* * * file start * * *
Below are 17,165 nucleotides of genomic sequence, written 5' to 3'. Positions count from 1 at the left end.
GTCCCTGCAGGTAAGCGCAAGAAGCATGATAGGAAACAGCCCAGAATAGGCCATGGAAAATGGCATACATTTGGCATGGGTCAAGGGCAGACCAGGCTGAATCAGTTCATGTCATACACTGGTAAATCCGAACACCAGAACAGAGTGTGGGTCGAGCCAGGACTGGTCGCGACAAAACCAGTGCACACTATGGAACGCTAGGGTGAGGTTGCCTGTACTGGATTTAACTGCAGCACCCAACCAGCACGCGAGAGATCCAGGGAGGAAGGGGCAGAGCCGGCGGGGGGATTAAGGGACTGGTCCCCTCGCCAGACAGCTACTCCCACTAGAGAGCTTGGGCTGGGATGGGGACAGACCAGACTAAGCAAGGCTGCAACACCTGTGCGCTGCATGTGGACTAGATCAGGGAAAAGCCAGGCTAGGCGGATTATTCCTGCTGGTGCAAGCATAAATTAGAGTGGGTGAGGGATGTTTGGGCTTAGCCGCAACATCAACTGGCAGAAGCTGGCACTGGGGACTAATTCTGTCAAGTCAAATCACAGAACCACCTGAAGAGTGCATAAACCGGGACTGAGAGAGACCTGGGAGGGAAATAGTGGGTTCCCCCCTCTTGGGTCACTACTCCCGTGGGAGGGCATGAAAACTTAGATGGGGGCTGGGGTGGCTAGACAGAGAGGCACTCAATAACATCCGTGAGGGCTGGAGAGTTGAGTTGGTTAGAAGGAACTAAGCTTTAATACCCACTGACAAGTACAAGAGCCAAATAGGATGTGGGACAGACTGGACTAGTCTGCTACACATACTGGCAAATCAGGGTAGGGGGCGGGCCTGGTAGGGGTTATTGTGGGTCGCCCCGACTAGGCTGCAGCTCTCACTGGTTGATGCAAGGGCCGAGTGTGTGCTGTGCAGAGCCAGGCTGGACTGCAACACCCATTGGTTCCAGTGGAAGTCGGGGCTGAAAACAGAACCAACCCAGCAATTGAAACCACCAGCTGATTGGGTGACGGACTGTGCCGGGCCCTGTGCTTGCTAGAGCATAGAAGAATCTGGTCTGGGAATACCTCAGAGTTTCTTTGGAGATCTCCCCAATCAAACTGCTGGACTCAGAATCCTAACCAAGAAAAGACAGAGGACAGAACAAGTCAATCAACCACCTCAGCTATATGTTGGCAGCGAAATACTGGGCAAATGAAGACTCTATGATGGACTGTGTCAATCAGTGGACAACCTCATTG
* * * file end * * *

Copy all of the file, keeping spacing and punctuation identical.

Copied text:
Below are 17,165 nucleotides of genomic sequence, written 5' to 3'. Positions count from 1 at the left end.
GTCCCTGCAGGTAAGCGCAAGAAGCATGATAGGAAACAGCCCAGAATAGGCCATGGAAAATGGCATACATTTGGCATGGGTCAAGGGCAGACCAGGCTGAATCAGTTCATGTCATACACTGGTAAATCCGAACACCAGAACAGAGTGTGGGTCGAGCCAGGACTGGTCGCGACAAAACCAGTGCACACTATGGAACGCTAGGGTGAGGTTGCCTGTACTGGATTTAACTGCAGCACCCAACCAGCACGCGAGAGATCCAGGGAGGAAGGGGCAGAGCCGGCGGGGGGATTAAGGGACTGGTCCCCTCGCCAGACAGCTACTCCCACTAGAGAGCTTGGGCTGGGATGGGGACAGACCAGACTAAGCAAGGCTGCAACACCTGTGCGCTGCATGTGGACTAGATCAGGGAAAAGCCAGGCTAGGCGGATTATTCCTGCTGGTGCAAGCATAAATTAGAGTGGGTGAGGGATGTTTGGGCTTAGCCGCAACATCAACTGGCAGAAGCTGGCACTGGGGACTAATTCTGTCAAGTCAAATCACAGAACCACCTGAAGAGTGCATAAACCGGGACTGAGAGAGACCTGGGAGGGAAATAGTGGGTTCCCCCCTCTTGGGTCACTACTCCCGTGGGAGGGCATGAAAACTTAGATGGGGGCTGGGGTGGCTAGACAGAGAGGCACTCAATAACATCCGTGAGGGCTGGAGAGTTGAGTTGGTTAGAAGGAACTAAGCTTTAATACCCACTGACAAGTACAAGAGCCAAATAGGATGTGGGACAGACTGGACTAGTCTGCTACACATACTGGCAAATCAGGGTAGGGGGCGGGCCTGGTAGGGGTTATTGTGGGTCGCCCCGACTAGGCTGCAGCTCTCACTGGTTGATGCAAGGGCCGAGTGTGTGCTGTGCAGAGCCAGGCTGGACTGCAACACCCATTGGTTCCAGTGGAAGTCGGGGCTGAAAACAGAACCAACCCAGCAATTGAAACCACCAGCTGATTGGGTGACGGACTGTGCCGGGCCCTGTGCTTGCTAGAGCATAGAAGAATCTGGTCTGGGAATACCTCAGAGTTTCTTTGGAGATCTCCCCAATCAAACTGCTGGACTCAGAATCCTAACCAAGAAAAGACAGAGGACAGAACAAGTCAATCAACCACCTCAGCTATATGTTGGCAGCGAAATACTGGGCAAATGAAGACTCTATGATGGACTGTGTCAATCAGTGGACAACCTCATTG